Rush Limbaugh's reaction to my call was a stark reminder that many people completely misunderstand palliative medicine and end-of-life care. While he railed on about doctors being mandated to discuss death with their patients, I could sense an underlying fear, perhaps about his own mortality. Death is inevitable, and one of the greatest gifts I can give my patients is to help them look ahead to possible scenarios and to express their thoughts and wishes about their medical care while they are still able. Those of us who practice this skill do not attempt to usher our patients toward an early death for the sake of utilizing fewer health care dollars. All too often I have watched patients and families undergo painful and invasive treatments which are unlikely to extend life or provide any healing, simply because they felt they were obligated to submit to such treatments. No doctor had ever laid out the real picture, that their prognosis was poor and their choices were limited by their disease. They needed to hear that their realistic options had shifted away from the best course for avoiding death to the best way to maximize the quality of life remaining. They needed to know that there was another path, and they probably needed to hear that from a doctor. Many doctors avoid these conversations because they are uncomfortable or awkward. Doctors who talk about death with their patients are brave.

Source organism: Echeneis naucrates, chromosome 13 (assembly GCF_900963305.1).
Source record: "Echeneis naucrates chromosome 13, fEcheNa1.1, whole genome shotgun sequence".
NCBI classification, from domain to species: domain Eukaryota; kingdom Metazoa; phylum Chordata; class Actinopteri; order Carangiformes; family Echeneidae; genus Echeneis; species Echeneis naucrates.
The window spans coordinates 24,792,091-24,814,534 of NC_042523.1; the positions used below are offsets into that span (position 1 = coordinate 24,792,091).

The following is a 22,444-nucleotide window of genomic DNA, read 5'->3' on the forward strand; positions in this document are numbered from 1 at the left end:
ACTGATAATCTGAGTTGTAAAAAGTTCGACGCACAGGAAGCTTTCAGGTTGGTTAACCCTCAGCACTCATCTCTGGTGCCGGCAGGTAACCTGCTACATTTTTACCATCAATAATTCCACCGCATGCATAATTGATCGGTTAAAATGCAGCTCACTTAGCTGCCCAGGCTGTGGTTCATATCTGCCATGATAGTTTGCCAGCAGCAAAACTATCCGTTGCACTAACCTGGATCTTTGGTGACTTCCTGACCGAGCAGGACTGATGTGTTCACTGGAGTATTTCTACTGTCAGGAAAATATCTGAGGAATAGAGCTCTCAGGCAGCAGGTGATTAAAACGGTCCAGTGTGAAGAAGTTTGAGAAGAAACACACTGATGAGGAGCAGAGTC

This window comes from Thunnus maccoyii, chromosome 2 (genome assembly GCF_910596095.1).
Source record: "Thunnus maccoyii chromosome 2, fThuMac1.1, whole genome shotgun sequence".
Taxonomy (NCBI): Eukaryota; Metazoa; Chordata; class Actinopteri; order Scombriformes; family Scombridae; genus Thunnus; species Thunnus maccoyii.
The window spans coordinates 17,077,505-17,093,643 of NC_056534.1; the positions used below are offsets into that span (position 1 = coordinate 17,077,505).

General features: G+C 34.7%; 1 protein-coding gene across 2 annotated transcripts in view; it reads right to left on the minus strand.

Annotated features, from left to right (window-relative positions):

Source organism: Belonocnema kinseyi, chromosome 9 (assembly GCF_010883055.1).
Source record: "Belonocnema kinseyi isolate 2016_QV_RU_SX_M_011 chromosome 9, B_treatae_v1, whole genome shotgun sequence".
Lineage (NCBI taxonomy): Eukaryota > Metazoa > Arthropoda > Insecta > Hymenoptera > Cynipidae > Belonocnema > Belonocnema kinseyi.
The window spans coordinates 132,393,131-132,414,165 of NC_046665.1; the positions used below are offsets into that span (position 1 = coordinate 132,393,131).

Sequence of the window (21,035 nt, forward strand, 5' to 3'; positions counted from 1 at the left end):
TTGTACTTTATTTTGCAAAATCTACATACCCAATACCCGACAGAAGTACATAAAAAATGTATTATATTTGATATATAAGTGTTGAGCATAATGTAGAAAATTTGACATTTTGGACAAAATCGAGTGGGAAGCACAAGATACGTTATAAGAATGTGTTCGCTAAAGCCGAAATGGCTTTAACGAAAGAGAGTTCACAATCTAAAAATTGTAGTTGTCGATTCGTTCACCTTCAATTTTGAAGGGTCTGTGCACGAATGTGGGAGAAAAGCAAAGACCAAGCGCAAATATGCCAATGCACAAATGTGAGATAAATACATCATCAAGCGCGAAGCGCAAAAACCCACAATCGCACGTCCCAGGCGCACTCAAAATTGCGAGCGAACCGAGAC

I do understand the fear that more government-sponsored health care will lead to rationing and could result in seniors being denied services simply because of their age. That is a real concern. It is a reason I am not in favor of more government involvement in health care. However, please do not make the same mistake Rush Limbaugh made today and equate coversations about end-of-life care with promoting "death care." Expressing your wishes to your doctor, and asking about options if and when you become ill, serves to promote patient choice and control, not take away from it. I still think government-run health care is a bad idea, but as long as Medicare pays for most seniors' health care, I think it is admirable that they are looking at ways to make it easier for doctors to assist their patients with advance care planning.

8 comments:

judygold said...

Dr. Fisher,